31 May 2007

My mom tagged herself

Gosh, I love my mom. Look for more about how and why later. But for now . . .
She wasn't even tagged (since she has no blog) but emailed me 8 random facts about herself anyway. I've asked if I could post them here as a "guest post" and she obliged. Her 8 reminded me what I left off my list: namely, how much I love the game of bridge (inherited honestly from the women of my distaff side) and how I am clearly my mother made over (except for the quilting thing). Enjoy!

8 random facts about my mom, guest-written by my mom:

  1. I love the hand of a fabric. Randy noticed it early on: "You shop with your hands, not your eyes!" I love the folds of fabrics, the play of the light, the weave, the color combinations, the weight, you name it, I love it about fabric. Even though I've always had an affinity for fabric, I'll never look at it the same way since I started quilting.
  2. Air is different colors. My favorite is just after dawn or just before the sun sets. There's a rare pink, blue, turqoise (and too many other colors to name) quality to the space between you and any particular object in the distance.
  3. Reconciling a bank statement is a beautiful thing! I've come upon this love relatively late in my life. It would have been helpful in earlier times, but as they say better late than never. The advent of computer programs like Quickbooks and Excel have brought a completeness to reconciliation. Who knew there would be so many opportunities for my favorite activity: bank and credit card statements, cash reserve and bad debts, associate advances, chargebacks, ahh the list grows all the time! At the end, not a penny's difference, that's my goal!
  4. I'm an oatmeal kind of gal. For the last many years I've enjoyed a half glass of orange juice and plain oatmeal made with water for breakfast almost every day. Recently I've added dried blueberries, but it will take several months to decide if they are a permanent addition to the menu.
  5. I love looking at old family photos. All, except ones of myself. To see Jennifer stretched out on the couch sucking her thumb at about age 3, and Emily riding her tricycle in the backyard gives me a thrill and warms my soul. But then there's that photo of myself, hairstyle and clothes of some unknown era. What was I thinking??
  6. I would wear a long gown with a train everyday to work if I could. I think there is nothing quite as elegant as a gown with a train and I've decided there just aren't enough opportunities to wear one. My daughter's wedding dresses are sheer beauty! But let's face it, that's a one-time opportunity. I did have the hint of a train in the gown I wore to ILC this year, but it only whetted my appetite for more!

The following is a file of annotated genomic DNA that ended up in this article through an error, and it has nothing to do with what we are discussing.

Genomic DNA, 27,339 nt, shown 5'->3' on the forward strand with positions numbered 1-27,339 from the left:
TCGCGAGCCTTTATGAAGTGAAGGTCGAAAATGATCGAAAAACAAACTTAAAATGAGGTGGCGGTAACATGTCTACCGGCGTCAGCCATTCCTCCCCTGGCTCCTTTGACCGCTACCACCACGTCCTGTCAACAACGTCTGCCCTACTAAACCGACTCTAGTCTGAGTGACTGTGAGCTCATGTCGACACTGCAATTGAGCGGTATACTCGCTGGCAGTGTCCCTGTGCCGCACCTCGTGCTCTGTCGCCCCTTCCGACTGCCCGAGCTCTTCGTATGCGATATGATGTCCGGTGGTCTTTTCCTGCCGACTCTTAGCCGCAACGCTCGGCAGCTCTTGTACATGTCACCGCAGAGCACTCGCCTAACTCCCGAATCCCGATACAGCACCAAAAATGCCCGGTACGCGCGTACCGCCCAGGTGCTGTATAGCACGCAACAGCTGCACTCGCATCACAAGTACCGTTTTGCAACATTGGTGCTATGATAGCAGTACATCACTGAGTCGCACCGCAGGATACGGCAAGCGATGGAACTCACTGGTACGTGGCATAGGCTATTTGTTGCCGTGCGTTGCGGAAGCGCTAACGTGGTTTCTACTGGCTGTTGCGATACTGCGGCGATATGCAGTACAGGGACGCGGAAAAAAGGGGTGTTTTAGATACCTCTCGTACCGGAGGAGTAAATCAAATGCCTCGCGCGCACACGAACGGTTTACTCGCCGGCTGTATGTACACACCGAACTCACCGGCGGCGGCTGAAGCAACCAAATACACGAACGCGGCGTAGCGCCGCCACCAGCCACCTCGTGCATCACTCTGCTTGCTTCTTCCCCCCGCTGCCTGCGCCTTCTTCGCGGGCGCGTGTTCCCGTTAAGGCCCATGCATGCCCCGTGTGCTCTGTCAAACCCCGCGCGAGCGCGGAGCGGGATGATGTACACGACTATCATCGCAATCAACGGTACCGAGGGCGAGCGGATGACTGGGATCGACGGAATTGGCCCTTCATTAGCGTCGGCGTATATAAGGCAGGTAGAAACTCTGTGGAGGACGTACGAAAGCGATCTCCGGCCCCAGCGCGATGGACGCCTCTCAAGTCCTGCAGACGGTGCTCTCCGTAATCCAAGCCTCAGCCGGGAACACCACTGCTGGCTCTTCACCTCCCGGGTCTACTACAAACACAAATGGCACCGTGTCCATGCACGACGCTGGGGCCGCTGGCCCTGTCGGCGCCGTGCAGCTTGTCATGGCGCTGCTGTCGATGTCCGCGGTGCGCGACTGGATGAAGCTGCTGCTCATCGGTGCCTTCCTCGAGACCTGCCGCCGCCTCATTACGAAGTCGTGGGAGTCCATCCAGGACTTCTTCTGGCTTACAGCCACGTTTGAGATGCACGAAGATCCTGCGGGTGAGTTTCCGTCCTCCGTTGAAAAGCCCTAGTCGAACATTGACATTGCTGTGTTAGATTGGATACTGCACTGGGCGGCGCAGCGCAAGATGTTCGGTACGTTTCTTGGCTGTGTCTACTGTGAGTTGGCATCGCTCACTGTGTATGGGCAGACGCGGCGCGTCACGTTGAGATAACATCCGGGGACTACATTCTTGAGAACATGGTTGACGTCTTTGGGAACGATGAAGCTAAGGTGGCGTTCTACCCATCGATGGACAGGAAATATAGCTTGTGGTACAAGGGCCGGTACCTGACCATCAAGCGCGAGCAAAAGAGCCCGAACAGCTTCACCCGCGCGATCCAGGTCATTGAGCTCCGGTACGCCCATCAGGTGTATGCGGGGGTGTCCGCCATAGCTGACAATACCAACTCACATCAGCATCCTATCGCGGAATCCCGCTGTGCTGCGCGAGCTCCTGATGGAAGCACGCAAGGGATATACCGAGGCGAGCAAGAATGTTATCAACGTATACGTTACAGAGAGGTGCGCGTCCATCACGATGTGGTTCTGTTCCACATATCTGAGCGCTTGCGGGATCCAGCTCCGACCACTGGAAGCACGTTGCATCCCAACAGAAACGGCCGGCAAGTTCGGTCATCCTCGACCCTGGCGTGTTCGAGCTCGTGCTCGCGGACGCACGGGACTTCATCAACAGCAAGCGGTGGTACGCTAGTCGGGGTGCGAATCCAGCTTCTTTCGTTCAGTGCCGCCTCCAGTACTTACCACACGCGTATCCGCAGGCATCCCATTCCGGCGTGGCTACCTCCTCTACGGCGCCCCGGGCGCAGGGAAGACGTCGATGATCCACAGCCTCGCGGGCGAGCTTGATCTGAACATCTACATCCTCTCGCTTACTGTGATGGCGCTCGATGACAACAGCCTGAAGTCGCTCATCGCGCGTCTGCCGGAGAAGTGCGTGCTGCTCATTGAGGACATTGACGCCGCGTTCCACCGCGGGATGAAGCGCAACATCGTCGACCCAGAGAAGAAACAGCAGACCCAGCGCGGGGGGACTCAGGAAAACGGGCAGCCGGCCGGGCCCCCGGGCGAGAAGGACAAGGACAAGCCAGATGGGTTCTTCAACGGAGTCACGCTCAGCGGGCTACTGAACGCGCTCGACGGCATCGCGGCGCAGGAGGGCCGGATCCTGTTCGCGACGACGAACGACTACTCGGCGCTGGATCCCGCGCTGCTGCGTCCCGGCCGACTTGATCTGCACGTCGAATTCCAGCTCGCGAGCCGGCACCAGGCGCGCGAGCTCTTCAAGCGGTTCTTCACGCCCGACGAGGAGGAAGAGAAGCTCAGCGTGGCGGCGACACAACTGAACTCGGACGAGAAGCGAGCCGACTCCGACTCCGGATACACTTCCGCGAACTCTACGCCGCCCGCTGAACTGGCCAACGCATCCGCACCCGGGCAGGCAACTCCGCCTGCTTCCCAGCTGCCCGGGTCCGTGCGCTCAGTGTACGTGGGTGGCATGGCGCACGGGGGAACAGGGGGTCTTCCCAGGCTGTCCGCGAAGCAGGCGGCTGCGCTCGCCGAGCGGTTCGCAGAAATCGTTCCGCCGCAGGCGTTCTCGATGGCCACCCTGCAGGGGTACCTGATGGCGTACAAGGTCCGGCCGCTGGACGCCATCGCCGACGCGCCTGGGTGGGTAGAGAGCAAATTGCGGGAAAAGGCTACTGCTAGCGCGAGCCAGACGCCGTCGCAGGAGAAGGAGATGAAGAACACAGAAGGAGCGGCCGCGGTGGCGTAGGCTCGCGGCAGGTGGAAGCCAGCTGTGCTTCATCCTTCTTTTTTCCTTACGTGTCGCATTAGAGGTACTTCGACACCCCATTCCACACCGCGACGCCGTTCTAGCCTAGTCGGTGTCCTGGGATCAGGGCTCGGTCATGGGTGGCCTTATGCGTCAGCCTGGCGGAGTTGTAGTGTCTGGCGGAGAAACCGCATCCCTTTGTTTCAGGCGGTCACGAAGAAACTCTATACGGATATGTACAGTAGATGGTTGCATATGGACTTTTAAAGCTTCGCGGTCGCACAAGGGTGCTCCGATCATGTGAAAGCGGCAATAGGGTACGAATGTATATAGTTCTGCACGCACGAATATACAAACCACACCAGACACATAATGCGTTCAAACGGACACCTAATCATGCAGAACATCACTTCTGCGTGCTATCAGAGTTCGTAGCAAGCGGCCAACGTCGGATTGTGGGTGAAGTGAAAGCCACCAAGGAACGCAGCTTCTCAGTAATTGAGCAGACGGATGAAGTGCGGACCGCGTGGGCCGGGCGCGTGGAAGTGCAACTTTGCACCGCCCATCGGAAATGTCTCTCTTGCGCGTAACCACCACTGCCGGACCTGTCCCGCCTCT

7. A good hug will fix anything! I'm a hugger from way back. I don't understand or even really trust people who don't like to hug. I've known several people like that, but the joy they miss is immeasurable. Good people hug. Or anyway that's how it seems to me.
  8. Finally, I'd like to discuss a finesse. A finesse is a beautiful thing! Getting someone to do what you want them to do without complaint, or hesitation, or even really knowing they're being led to do is a high art. In Bridge, a finesse yields extra tricks. In life, a proper string of finesses could end war.

28 May 2007

Tagged: I'm It

Shannon Stevens tagged me. Walked right into my inbox and said "You're it." Or something like that. Here are the rules:

Each tagged "player" states 8 random facts/habits about himself or herself and then writes a blog entry that reveals the 8 things and posts these rules. At the end of the blog, the tagged person must list 8 newly tagged people, leaving a comment that says "you're it" and asking them to read your blog.

So here goes. 8 random facts about me:

  1. I'm a huge fan of The Cosby Show. Got highly disappointed when a sociologist visiting Centenary several years ago said the show didn't do any good to upset African-American stereotypes and might even have had an opposite effect. Hrmph. I love it anyway. Hardly missed a new episode growing up, hardly miss it in syndication now, am buying the DVDs as they come out. Go on, ask me any trivia.
  2. Like Shannon, I love roller coasters. Even "the old, crickety wooden ones like the Texas Giant at Six Flags." One of my favorites: The Big Bad Wolf in Busch Gardens Williamsburg. Katy Valentine and I rode that hanging coaster too many times in a row just because we could (the park was so empty that day), and we tried it out in the front, in the middle, in the back. At dusk, we learned by experience not to ride in the front car of a roller coaster once the bugs come out.
  3. I'm afraid of big things, like the really tall statue of Ramses II that finished the eponymous touring exhibit my family visited when I was a kid (subsequently, I have learned to go slowly and searchingly through museum doors lest some huge thing in the next room shock me). Too, the ocean: I love the sound but won't go past where my toes can touch, because other big things like whales and giant octopi live there. And also like St. Stephen's in Vienna; we got lost returning to our hotel from the opera late one night and suddenly, there it was, dark and looming. We had walked into the incense-filled nave a few days before, and I pivoted a careful, scared circle to map it in my mind: immense rose window behind, the tomb of Emperor Frederick III plus various relics and mystical things in side chapels, Habsburg intestines in the crypt below.
  4. Whenever I hear Willie Nelson or Prairie Home Companion, I feel a little carsick. (My dad made us listen to his one tape of Willie every time we took a road trip. As for Prairie Home Companion, it was always on during my parents' seemingly endless countryside drives on Sunday afternoons: "Look, girls, isn't that dogwood beautiful? See it, in the middle of that forest? Right there. Beautiful." We learned to quit saying "no" because it just prolonged the pause; until a few years ago, neither my sister nor I even knew what a dogwood looked like. And we're working on Willie and PHC.)
  5. Every time I move, I pack all my books in alphabetical order. Not alphabetical in each box but alphabetical per box, so that a box marked "Mc" only has books authored by writers whose last names begin with "Mc" and so on. Thankfully, we don't move often (random bonus fact: I dislike moving).
  6. In high school, I rarely read required books. Well, I generally began them but almost never finished. But in 10th grade, I tested very well on the books: the now-doctor April would tell me what happened just before the quizzes.
  7. I didn't have play clothes growing up.